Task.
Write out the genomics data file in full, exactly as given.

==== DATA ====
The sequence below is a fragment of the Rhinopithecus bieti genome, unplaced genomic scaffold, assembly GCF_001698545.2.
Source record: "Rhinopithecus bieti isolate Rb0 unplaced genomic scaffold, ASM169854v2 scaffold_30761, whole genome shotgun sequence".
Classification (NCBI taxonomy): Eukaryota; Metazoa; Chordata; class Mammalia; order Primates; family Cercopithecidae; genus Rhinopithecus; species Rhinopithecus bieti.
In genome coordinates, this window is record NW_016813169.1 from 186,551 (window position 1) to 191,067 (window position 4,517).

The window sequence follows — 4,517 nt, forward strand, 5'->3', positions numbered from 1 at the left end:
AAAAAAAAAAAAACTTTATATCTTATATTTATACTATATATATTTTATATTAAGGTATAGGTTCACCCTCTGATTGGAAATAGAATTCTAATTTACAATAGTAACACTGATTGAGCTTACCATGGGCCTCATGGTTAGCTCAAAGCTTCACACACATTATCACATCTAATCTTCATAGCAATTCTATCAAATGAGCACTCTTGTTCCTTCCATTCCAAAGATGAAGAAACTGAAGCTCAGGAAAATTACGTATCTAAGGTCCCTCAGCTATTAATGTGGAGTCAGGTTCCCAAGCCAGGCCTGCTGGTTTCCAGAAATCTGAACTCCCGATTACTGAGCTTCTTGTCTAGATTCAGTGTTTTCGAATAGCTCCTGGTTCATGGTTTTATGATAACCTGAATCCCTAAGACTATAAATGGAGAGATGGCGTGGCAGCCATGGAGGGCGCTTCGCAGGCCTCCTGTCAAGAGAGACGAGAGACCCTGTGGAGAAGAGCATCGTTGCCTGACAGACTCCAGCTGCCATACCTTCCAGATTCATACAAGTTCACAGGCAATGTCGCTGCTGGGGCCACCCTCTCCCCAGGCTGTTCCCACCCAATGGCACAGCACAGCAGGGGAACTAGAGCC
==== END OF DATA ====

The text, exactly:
The sequence below is a fragment of the Rhinopithecus bieti genome, unplaced genomic scaffold, assembly GCF_001698545.2.
Source record: "Rhinopithecus bieti isolate Rb0 unplaced genomic scaffold, ASM169854v2 scaffold_30761, whole genome shotgun sequence".
Classification (NCBI taxonomy): Eukaryota; Metazoa; Chordata; class Mammalia; order Primates; family Cercopithecidae; genus Rhinopithecus; species Rhinopithecus bieti.
In genome coordinates, this window is record NW_016813169.1 from 186,551 (window position 1) to 191,067 (window position 4,517).

The window sequence follows — 4,517 nt, forward strand, 5'->3', positions numbered from 1 at the left end:
AAAAAAAAAAAAACTTTATATCTTATATTTATACTATATATATTTTATATTAAGGTATAGGTTCACCCTCTGATTGGAAATAGAATTCTAATTTACAATAGTAACACTGATTGAGCTTACCATGGGCCTCATGGTTAGCTCAAAGCTTCACACACATTATCACATCTAATCTTCATAGCAATTCTATCAAATGAGCACTCTTGTTCCTTCCATTCCAAAGATGAAGAAACTGAAGCTCAGGAAAATTACGTATCTAAGGTCCCTCAGCTATTAATGTGGAGTCAGGTTCCCAAGCCAGGCCTGCTGGTTTCCAGAAATCTGAACTCCCGATTACTGAGCTTCTTGTCTAGATTCAGTGTTTTCGAATAGCTCCTGGTTCATGGTTTTATGATAACCTGAATCCCTAAGACTATAAATGGAGAGATGGCGTGGCAGCCATGGAGGGCGCTTCGCAGGCCTCCTGTCAAGAGAGACGAGAGACCCTGTGGAGAAGAGCATCGTTGCCTGACAGACTCCAGCTGCCATACCTTCCAGATTCATACAAGTTCACAGGCAATGTCGCTGCTGGGGCCACCCTCTCCCCAGGCTGTTCCCACCCAATGGCACAGCACAGCAGGGGAACTAGAGCC